During this decade, the US incurred trade deficits totaling $6.2 trillion, of which $3.8 trillion is in manufactured goods. In other words, imports of manufactured goods are a larger cause of the trade deficit than oil imports. Early in the decade the US lost its trade surplus in advanced technology products. In recent years the US has run up $300 billion in trade deficits in advanced technology products with China alone. As Macy Block’s site, Economy in Crisis, documents, foreigners have used their huge dollar earnings to buy up American companies, with the consequence that foreign earnings on US investments now exceed US earnings abroad, thus worsening the current account deficit.

Although Buchanan makes many points, this is not his best book. He becomes lost in old arguments that no longer make sense, such as the claim that the poor vote away the property of the rich, and he ignores the destruction of the US Constitution in the name of “the war on terror,” which has transformed the US into a police state.

Conservatives are stuck in the canard that democracy is a tool used by the poor to provide themselves with benefits at the expense of the rich. Buchanan cites statistics of those on welfare, food stamps, Medicaid, and so on as evidence that the rich are being plundered. Yet, the facts are the opposite. The distribution of income has completely reversed since the 1960s.

In the 1960s, the top 1 percent received 11% of the income gains, and the bottom 90% received 65%, leaving 24% of income gains for the 9% of richest Americans just below the top 1%. In the first decade of the 21st century, these figures have reversed. The top 1% receive 65% of the income gains and the bottom 90% receive 12%, leaving 23% for those rich Americans in the 91-99 percentile.

If recent history (Yugoslavia, Soviet Empire) is a guide, Buchanan is probably correct that a country whose population consists of diverse ethnic and racial groups is less likely to share a common interest and enjoy political stability. However real this threat, it is not comparable to the threat to American identity of a destroyed Constitution.

The Bush/Cheney/Obama regimes have shredded the constitutional protections that gave American citizens their liberty. By dictate alone, the executive branch has acquired the power, prohibited by the Constitution, to incarcerate citizens indefinitely without presenting evidence and obtaining conviction. According to the US government, a secret executive branch panel now exists that has acquired from somewhere the unaccountable power to put citizens on a list to be assassinated without due process of law merely on the basis of an unproven government assertion. How does this differ from Stalinist Russia and Gestapo Germany?

The transformation of the US into a police state has been achieved quickly and with scant protest. Congress and the courts are silent. The media is silent, as are the law schools and bar associations. Out of 535 US Senators and Representatives, only Ron Paul has protested the destruction of liberty.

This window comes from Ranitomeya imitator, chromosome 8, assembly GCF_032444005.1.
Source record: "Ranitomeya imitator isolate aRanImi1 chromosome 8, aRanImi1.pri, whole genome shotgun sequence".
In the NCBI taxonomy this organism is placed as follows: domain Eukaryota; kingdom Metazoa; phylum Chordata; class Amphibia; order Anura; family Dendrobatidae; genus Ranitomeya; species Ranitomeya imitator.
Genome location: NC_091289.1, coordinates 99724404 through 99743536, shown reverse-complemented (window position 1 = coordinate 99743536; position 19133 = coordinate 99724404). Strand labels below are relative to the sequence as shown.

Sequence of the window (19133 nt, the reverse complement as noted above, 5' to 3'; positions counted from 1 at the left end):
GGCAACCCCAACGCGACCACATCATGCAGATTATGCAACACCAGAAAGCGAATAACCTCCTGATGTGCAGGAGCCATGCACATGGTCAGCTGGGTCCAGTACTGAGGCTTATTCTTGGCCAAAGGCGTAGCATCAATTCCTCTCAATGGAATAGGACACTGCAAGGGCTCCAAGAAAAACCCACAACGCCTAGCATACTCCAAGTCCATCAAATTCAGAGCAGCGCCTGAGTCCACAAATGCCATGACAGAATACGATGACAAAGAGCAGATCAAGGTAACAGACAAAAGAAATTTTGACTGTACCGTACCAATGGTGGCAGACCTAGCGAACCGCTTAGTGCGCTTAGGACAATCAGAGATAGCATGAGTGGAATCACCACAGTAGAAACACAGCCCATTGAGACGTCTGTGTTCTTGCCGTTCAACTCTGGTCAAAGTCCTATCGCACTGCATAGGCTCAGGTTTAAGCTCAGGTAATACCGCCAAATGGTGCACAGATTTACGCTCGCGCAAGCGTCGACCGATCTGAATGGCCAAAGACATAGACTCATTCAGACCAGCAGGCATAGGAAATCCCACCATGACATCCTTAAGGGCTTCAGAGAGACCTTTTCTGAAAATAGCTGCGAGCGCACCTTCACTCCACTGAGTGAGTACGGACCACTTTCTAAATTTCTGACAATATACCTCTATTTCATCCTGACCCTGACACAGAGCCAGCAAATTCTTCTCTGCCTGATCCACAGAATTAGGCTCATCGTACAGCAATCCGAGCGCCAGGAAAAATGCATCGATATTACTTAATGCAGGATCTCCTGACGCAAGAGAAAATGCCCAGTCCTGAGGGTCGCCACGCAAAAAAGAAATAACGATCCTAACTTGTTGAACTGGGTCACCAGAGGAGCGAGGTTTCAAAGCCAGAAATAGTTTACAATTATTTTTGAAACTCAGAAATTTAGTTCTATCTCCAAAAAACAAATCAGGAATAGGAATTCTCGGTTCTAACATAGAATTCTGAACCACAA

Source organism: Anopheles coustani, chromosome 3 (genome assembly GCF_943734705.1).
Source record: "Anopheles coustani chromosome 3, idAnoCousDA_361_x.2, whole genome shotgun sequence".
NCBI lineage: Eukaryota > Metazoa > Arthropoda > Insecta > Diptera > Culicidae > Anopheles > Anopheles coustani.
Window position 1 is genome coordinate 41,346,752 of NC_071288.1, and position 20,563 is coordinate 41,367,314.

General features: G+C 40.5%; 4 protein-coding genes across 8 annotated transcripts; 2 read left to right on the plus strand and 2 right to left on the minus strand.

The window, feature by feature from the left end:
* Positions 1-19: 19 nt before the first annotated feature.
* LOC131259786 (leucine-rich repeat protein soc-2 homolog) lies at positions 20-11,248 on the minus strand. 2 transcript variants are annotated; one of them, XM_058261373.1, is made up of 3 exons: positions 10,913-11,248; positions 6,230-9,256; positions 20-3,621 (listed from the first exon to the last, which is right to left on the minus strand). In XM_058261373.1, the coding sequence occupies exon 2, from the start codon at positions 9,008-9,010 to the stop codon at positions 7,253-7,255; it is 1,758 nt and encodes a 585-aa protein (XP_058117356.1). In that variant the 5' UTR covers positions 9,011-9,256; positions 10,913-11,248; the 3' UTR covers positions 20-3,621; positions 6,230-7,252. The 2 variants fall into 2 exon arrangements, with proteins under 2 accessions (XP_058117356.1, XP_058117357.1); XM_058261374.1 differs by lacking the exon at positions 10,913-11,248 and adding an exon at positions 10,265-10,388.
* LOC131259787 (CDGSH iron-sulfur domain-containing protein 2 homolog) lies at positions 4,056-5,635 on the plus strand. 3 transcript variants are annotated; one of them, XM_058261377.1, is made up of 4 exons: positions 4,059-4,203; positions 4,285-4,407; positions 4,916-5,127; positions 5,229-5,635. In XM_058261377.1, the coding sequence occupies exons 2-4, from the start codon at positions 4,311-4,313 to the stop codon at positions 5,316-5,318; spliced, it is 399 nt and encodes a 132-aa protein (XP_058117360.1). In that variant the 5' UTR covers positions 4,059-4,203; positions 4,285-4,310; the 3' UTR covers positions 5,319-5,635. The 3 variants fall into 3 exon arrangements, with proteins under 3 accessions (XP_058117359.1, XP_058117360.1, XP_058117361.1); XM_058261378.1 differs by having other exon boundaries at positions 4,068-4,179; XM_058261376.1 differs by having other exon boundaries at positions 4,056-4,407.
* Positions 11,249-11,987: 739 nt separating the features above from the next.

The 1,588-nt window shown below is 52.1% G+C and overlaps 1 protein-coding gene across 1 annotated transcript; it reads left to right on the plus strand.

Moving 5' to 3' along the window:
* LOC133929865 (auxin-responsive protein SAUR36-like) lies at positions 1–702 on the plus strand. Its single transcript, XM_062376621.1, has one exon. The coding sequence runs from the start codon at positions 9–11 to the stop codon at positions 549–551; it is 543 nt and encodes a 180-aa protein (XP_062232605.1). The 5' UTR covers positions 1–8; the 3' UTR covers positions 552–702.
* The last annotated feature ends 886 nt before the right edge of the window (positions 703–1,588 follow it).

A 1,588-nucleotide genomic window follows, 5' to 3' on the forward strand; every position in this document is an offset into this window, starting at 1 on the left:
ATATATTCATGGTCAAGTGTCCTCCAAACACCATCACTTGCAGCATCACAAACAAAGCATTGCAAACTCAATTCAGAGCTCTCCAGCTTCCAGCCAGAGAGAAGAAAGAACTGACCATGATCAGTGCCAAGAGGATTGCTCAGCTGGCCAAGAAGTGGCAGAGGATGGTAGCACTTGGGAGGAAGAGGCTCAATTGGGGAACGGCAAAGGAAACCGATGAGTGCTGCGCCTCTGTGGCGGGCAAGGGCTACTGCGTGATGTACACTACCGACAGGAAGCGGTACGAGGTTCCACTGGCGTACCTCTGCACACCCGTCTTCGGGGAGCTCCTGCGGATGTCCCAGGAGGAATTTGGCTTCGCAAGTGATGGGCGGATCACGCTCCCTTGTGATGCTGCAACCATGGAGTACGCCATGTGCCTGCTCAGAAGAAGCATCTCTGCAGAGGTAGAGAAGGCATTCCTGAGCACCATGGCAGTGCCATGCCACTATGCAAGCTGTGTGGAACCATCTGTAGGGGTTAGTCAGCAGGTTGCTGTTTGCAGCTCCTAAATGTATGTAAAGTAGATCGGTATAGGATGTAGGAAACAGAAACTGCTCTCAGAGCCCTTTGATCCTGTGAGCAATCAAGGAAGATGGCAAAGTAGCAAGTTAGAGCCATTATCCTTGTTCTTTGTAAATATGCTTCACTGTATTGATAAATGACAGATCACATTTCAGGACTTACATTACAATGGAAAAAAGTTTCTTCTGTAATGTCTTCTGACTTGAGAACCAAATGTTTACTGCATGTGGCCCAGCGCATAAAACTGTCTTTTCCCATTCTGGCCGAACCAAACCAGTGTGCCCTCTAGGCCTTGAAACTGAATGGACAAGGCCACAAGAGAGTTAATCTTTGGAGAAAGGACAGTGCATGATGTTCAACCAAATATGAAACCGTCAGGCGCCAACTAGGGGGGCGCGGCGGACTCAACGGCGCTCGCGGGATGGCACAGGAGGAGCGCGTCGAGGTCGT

Buchanan is concerned that America might not survive until 2025. Instead, shouldn’t we be concerned that the American police state could last that long? Shouldn’t we be worried that the police state will survive yet another presidential election, or even one more day?

Police surveillance of Muslims set up with ‘no regard for law’

Police surveillance of Muslims set up with ‘no regard for law’

Police covered up counter-terrorism unit’s £3m camera operation which spied on Muslims in Birmingham

Paul Lewis, Thursday 30 September 2010 21.54 BST

A secret police operation to place thousands of Muslims living in Birmingham under permanent surveillance was implemented with virtually no consultation, oversight or regard for the law, a report found today.

Project Champion was abandoned in June after an investigation by the Guardian revealed police had misled residents into believing that hundreds of counter-terrorism cameras installed in streets around Sparkbrook and Washwood Heath were to be used to combat vehicle crime and antisocial behaviour.

In fact, the £3m project was being run from the West Midlands police counter-terrorism unit with the consent of security officials at the Home Office and MI5.

The network of CCTV and automatic number plate reading (ANPR) cameras, which were weeks away from being switched on, were intended to monitor people entering and leaving the predominantly Muslim suburbs.

Revealing the findings of her damning report into the project, Sara Thornton, chief constable of Thames Valley police, revealed how:

• Police devised a “storyline” that concealed the true purpose of the cameras. Counter-terrorism insignia was removed from paperwork as part of a deliberate strategy to “market” the surveillance operation as a local policing scheme to improve community safety.

• Top police officers failed to ask questions about the operation’s “proportionality, legitimacy, authority, necessity, and the ethical values inherent in the proposed course of action”. The report documented 11 instances when “oversight” mechanisms offered limited or no scrutiny.

• Police assurances that security cameras would be used for local policing were highly misleading. Although ANPR data was to be shared on regional and national databases, the network was controlled by the counter-terrorism unit. There was “no local facility to view the cameras” and “nobody in place to monitor them”.